The Well-Tempered Ear

Classical music: The New Yorker critic Alex Ross profiles and praises violinist Augustin Hadelich, who performs Dvorak with the Madison Symphony Orchestra this weekend

April 11, 2018
2 Comments

By Jacob Stockinger

The timing could not be more perfect.

Alex Ross, the National Book Critics Circle Award-winning writer who writes for The New Yorker and is considered by many to be the best classical music critic today, recently went to Detroit to report about the dramatic the rebirth of the Detroit Symphony.

He ended up devoting half the story to a great profile of the Italian-German violinist Augustin Hadelich (below), who was there as a guest soloist to play the rarely programmed Violin Concerto by the British composer Benjamin Britten.

Now it just so happens that the Grammy Award-winning Hadelich returns to Madison for the third time this weekend to perform another rarely heard violin concerto – the Violin Concerto by Antonin Dvorak – with the Madison Symphony Orchestra under MSO music director and conductor John DeMain (below in a photo by Peter Rodgers).

The “String Fever” program includes the rarely performed Sinfonia da Requiem by Benjamin Britten and the “Spring” Symphony by Robert Schumann, which is surprisingly the MSO’s first performance of this well-known work.

Performances are in Overture Hall of the Overture Center, 201 State St., on Friday night at 7:30 p.m.; Saturday night at 8 p.m.; and Sunday afternoon at 2:30 p.m.

Tickets are $10-$90.

For more information about the artists and the program as well as how to obtain tickets, go to:

https://www.madisonsymphony.org/hadelich

For program notes by MSO trombonist and UW-Whitewater professor Michael Allsen, go to:

http://www.allsenmusic.com/NOTES/1718/7.Apr18.html

And as usual there will be a Prelude Discussion – this time by John DeMain — one hour before each performance.

In addition, the MSO encourages audiences to arrive early because of security check-ins at the Overture Center.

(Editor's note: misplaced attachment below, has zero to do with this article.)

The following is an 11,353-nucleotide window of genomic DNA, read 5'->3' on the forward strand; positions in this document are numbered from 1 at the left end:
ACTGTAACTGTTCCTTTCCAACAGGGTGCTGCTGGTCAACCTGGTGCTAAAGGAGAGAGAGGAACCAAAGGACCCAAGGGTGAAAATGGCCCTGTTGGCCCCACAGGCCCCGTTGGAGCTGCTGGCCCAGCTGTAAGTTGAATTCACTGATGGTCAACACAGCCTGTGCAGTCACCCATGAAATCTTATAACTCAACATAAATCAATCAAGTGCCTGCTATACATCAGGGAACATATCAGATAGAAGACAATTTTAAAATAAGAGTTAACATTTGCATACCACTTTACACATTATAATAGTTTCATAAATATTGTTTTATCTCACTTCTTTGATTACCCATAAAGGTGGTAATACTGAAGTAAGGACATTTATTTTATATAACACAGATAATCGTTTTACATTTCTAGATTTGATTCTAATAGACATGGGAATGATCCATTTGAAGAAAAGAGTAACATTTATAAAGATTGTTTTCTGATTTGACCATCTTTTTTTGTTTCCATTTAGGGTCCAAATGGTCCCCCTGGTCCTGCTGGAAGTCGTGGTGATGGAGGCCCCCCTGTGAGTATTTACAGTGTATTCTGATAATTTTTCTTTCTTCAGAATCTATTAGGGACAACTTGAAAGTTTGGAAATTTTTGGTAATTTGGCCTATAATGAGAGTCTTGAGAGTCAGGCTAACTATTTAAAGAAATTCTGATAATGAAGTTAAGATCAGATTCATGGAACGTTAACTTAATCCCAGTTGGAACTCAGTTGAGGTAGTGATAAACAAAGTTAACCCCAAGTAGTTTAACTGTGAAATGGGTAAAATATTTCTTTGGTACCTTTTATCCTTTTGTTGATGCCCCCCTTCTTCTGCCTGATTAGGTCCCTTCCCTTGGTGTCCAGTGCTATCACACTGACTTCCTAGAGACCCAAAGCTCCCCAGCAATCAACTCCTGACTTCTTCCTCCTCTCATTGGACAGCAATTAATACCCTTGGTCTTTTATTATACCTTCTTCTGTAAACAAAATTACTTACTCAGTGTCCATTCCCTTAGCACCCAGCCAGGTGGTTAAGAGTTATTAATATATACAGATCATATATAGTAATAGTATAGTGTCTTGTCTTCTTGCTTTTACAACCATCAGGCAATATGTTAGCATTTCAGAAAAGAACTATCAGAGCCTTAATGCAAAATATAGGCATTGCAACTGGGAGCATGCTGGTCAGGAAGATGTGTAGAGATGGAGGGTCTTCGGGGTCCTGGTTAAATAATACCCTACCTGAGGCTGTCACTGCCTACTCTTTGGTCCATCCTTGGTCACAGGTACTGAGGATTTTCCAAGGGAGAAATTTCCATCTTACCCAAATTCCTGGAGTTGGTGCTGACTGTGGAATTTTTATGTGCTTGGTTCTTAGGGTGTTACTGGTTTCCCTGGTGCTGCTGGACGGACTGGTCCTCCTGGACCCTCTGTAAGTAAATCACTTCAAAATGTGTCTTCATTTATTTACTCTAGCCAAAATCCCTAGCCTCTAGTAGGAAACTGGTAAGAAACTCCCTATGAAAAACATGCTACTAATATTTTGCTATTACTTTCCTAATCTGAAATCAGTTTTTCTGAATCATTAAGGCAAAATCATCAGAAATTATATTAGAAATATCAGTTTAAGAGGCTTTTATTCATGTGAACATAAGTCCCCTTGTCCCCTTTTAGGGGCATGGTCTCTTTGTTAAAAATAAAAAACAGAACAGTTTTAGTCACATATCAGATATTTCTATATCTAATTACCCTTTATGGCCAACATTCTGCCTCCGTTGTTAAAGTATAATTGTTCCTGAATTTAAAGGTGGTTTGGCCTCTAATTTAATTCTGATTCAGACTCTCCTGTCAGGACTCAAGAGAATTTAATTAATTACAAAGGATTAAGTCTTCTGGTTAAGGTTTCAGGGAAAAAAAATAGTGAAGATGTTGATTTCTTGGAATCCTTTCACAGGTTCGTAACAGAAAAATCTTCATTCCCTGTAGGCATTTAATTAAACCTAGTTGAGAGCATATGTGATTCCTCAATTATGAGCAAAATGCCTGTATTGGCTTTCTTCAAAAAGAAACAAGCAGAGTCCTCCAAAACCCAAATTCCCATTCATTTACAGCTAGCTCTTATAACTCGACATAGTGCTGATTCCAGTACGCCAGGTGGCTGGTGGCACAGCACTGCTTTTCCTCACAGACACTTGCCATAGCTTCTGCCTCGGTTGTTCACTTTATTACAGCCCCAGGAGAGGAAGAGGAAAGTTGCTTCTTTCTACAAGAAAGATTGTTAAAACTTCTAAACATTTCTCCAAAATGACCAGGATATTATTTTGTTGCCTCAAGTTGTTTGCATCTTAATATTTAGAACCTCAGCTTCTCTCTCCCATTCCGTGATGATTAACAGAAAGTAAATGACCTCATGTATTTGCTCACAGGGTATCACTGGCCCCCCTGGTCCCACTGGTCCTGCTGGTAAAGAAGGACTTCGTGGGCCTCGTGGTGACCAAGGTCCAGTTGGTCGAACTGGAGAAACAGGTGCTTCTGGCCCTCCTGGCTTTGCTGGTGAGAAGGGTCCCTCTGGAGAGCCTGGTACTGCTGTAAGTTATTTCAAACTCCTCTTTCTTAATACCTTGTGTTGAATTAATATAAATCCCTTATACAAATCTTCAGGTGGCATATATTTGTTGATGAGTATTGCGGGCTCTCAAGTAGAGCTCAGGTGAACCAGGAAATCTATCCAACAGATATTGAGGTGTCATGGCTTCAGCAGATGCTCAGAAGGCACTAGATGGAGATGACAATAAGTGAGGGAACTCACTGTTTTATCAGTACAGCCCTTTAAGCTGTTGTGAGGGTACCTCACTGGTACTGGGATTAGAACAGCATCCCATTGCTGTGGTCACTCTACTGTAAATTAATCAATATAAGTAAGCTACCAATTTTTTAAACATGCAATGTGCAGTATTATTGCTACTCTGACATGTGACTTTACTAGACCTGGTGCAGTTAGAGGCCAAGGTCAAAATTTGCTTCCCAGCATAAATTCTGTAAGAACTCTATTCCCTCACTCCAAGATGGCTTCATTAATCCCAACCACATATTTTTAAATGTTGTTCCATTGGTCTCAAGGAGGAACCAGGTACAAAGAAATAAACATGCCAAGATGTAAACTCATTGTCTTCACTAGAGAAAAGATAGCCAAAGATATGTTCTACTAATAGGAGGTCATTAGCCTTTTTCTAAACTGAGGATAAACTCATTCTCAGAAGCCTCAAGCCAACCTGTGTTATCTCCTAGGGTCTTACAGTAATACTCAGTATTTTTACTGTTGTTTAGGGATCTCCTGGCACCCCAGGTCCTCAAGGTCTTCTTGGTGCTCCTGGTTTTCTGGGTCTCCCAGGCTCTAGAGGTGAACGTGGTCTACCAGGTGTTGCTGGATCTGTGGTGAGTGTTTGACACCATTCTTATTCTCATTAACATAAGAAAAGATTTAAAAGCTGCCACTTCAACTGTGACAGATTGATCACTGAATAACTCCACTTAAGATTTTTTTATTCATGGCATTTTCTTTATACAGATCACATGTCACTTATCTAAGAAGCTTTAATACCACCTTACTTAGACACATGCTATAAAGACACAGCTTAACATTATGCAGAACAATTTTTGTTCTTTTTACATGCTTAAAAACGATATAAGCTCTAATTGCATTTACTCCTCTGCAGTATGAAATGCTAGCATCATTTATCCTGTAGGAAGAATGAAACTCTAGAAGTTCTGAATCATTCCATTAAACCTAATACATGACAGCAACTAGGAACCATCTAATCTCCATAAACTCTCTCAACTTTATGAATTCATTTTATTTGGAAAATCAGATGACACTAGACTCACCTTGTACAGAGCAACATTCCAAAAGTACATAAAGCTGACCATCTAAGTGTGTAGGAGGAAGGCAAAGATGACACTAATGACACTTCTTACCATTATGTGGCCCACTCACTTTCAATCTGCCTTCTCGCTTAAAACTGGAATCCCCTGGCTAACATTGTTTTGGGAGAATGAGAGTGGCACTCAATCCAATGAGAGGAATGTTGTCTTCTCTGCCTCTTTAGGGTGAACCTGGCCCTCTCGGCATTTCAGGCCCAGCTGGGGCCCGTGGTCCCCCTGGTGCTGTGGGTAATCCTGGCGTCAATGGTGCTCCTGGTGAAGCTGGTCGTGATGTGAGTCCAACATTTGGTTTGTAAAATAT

But let’s go back to the profile by Alex Ross (below) of Augustin Hadelich.

In it you will read that:

Hadelich is focusing more on unusual repertoire by Britten, Henry Dutilleux, Gygorgy Ligeti and Thomas Adès than on the well-known violin concertos by Bach, Mozart, Beethoven, Mendelssohn, Brahms, Tchaikovsky, Sibelius and Bartok.

(An impressive virtuoso, whom Ross praises for both technical brilliance and musicality, Hadelich can be heard performing the famously difficult and familiar Caprice No. 24 by Paganini in the YouTube video at the bottom.)

Hadelich has high praise for regional symphony orchestras that gave his career a boost, including the Madison Symphony Orchestra, which he mentions by name along with the Milwaukee Symphony Orchestra. He also points out how underappreciated many such regional orchestras are.

Hadelich is a methodical performing artist. The interview has fascinating background about how he works, including taking notes about each performance, and how he prepares for performances, including what kind of food he eats and when he eats it.

And there is more about Hadlelich’s compelling personal story as a recovered burn victim, about his outstanding playing, and about the life of an up-and-coming concert artist on the road.

The Ear found it fascinating on its own and excellent preparation for hearing Hadelich live. He hopes you do too. Here is a link: